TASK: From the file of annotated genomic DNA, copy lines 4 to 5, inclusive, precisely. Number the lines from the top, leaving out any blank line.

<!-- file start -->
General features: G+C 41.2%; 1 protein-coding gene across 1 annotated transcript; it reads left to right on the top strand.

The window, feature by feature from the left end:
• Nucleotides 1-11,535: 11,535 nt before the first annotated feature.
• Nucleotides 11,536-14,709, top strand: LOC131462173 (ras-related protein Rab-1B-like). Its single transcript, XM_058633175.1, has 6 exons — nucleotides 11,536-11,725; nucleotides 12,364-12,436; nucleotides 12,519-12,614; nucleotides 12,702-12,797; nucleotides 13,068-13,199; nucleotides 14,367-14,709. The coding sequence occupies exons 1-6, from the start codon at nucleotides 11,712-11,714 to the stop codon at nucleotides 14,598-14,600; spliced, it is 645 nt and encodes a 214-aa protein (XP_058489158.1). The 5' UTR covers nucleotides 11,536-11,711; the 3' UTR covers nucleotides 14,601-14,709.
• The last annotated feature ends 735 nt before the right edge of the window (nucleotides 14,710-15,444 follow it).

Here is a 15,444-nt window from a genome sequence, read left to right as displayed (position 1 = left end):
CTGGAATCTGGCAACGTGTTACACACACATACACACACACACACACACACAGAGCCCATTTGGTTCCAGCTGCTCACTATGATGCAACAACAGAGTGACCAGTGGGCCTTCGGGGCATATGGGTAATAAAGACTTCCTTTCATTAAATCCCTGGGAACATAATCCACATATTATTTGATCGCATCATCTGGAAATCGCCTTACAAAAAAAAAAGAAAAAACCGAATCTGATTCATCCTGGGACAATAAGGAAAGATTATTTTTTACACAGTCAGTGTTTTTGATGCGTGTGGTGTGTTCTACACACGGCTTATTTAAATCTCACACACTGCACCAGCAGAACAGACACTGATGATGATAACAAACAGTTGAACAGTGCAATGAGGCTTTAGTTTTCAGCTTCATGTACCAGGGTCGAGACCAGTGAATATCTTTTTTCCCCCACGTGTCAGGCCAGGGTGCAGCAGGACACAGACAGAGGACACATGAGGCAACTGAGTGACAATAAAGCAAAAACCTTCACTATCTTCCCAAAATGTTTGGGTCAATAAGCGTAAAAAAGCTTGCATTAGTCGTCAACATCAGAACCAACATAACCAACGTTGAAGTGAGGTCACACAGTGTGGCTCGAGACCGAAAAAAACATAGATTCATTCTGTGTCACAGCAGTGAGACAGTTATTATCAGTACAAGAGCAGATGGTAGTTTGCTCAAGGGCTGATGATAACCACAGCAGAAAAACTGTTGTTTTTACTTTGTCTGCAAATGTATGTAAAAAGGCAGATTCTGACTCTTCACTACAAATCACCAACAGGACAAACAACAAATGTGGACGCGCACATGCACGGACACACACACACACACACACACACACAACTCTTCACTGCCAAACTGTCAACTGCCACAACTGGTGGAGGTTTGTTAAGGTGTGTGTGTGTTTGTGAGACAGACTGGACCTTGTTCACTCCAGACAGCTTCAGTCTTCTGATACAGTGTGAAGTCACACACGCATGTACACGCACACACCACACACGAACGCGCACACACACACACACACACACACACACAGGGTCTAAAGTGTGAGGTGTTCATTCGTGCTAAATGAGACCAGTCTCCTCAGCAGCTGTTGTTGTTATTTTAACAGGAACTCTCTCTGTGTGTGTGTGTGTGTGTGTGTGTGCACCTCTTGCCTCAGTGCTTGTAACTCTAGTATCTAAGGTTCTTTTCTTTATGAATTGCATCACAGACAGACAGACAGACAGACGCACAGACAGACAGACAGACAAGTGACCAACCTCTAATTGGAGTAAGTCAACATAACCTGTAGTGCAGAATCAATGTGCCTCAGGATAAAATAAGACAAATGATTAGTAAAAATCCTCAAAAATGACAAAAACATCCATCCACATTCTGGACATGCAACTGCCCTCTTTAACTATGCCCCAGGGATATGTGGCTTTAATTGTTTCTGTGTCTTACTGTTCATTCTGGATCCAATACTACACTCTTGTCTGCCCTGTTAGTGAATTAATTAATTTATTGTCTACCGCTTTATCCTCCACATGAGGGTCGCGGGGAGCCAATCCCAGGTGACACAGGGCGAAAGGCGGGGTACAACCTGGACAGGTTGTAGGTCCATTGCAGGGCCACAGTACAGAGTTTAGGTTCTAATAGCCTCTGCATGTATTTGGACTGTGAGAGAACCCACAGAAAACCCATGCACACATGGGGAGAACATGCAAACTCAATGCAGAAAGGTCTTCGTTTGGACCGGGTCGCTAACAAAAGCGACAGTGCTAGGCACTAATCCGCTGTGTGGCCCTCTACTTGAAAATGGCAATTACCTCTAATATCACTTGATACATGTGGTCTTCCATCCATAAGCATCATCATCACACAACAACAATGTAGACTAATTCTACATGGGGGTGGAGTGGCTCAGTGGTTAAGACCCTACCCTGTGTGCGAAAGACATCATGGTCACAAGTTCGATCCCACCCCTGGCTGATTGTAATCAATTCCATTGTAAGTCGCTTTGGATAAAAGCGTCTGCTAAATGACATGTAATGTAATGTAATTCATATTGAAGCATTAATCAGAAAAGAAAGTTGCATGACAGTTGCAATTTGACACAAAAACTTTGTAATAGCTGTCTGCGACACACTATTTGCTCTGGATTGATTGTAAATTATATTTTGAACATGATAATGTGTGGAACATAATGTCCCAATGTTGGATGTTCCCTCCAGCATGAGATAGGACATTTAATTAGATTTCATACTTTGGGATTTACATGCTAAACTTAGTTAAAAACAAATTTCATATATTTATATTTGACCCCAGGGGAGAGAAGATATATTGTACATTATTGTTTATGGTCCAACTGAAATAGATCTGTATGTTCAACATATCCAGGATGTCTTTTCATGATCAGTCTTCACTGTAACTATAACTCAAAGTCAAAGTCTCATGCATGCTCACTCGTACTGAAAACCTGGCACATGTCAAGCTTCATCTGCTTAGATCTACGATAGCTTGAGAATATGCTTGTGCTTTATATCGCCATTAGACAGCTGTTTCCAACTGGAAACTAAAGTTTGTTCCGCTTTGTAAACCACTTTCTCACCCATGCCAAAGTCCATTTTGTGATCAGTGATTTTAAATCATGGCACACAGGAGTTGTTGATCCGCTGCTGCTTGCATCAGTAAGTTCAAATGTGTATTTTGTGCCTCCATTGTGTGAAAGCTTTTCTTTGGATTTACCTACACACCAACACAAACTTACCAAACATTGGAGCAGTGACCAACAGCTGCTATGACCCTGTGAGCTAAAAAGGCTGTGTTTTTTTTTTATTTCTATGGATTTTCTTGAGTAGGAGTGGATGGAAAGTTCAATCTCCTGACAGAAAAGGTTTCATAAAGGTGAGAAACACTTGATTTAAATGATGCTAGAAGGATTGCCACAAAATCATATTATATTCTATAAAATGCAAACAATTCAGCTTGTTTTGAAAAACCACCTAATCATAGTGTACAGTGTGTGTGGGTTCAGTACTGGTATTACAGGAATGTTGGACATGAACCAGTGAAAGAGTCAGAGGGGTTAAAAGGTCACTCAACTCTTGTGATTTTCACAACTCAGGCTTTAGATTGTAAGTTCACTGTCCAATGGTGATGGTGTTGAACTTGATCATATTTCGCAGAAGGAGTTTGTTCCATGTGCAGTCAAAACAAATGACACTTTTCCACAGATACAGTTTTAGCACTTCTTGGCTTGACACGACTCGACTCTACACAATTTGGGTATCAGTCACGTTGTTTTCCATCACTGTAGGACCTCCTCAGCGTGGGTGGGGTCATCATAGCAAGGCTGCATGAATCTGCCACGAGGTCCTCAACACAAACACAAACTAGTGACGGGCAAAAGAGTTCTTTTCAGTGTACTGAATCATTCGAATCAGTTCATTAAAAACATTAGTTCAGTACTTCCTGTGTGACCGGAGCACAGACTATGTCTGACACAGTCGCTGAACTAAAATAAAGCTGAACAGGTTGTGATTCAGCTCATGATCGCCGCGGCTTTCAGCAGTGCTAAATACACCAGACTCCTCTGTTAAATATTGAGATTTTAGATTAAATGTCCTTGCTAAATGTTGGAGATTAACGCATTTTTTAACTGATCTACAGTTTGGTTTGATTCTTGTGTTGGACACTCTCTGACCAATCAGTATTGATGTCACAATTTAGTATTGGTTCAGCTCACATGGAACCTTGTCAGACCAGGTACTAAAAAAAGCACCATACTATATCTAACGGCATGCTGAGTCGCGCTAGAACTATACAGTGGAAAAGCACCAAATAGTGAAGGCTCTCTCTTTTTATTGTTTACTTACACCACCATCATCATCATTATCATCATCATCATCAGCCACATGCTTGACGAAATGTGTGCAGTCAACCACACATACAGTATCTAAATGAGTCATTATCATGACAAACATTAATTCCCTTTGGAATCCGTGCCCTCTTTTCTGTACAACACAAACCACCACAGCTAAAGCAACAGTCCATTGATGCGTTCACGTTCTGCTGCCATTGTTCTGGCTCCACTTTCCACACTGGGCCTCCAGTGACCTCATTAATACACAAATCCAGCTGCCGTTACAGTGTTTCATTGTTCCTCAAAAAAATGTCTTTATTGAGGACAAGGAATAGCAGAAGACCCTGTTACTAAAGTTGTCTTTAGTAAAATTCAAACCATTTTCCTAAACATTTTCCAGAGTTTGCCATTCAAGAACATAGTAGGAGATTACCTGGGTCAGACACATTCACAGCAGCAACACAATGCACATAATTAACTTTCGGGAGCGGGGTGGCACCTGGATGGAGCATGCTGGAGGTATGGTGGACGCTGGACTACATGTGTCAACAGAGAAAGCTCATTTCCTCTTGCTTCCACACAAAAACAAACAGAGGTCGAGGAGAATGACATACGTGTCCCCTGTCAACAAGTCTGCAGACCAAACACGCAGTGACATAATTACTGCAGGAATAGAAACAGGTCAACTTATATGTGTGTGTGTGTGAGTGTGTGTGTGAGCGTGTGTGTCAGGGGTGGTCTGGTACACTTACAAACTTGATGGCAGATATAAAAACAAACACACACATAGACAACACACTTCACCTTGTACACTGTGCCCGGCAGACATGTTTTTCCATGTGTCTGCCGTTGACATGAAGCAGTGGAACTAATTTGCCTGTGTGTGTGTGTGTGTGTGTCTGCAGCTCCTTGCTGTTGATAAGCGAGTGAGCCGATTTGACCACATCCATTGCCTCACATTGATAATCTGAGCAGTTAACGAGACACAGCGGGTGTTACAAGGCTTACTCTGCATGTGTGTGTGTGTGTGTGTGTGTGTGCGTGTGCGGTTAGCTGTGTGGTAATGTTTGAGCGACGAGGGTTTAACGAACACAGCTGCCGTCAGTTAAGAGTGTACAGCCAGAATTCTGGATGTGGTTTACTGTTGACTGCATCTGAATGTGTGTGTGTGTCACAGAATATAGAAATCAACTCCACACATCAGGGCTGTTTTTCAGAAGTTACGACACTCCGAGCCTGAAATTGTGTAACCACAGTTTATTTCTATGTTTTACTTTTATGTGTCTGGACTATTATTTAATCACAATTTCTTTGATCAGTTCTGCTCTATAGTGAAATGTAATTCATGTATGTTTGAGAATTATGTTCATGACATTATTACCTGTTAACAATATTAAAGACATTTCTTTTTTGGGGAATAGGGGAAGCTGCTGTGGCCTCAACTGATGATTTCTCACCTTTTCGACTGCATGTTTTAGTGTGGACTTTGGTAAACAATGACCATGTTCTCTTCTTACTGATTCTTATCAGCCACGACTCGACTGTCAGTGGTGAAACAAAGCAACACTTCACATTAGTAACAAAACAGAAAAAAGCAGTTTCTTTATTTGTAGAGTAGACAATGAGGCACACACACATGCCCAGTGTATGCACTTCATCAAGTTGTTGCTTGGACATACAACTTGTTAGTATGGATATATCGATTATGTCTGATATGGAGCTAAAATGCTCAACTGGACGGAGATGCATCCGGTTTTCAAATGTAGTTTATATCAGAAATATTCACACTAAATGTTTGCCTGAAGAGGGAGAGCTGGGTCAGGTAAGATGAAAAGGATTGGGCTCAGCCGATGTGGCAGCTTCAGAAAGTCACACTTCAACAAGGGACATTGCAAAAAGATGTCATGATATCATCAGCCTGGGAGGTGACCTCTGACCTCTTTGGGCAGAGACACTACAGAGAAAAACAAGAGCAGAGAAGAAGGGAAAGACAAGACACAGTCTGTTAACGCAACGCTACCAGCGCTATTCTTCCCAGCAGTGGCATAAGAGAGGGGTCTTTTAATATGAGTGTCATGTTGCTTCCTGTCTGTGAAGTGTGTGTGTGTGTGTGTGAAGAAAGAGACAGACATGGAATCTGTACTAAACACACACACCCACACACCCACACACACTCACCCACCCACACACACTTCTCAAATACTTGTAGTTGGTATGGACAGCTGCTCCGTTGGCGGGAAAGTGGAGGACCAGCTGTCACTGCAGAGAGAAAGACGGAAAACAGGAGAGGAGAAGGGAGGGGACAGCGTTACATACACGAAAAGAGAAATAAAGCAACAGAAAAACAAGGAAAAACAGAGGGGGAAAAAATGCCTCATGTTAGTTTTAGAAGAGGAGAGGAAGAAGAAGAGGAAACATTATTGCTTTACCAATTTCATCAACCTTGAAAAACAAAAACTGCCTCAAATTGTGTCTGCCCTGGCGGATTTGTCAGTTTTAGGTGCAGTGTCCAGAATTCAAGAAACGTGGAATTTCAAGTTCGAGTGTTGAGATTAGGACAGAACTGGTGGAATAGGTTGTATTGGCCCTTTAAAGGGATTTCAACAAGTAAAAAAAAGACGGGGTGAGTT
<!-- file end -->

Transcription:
• Nucleotides 11,536-14,709, top strand: LOC131462173 (ras-related protein Rab-1B-like). Its single transcript, XM_058633175.1, has 6 exons — nucleotides 11,536-11,725; nucleotides 12,364-12,436; nucleotides 12,519-12,614; nucleotides 12,702-12,797; nucleotides 13,068-13,199; nucleotides 14,367-14,709. The coding sequence occupies exons 1-6, from the start codon at nucleotides 11,712-11,714 to the stop codon at nucleotides 14,598-14,600; spliced, it is 645 nt and encodes a 214-aa protein (XP_058489158.1). The 5' UTR covers nucleotides 11,536-11,711; the 3' UTR covers nucleotides 14,601-14,709.
• The last annotated feature ends 735 nt before the right edge of the window (nucleotides 14,710-15,444 follow it).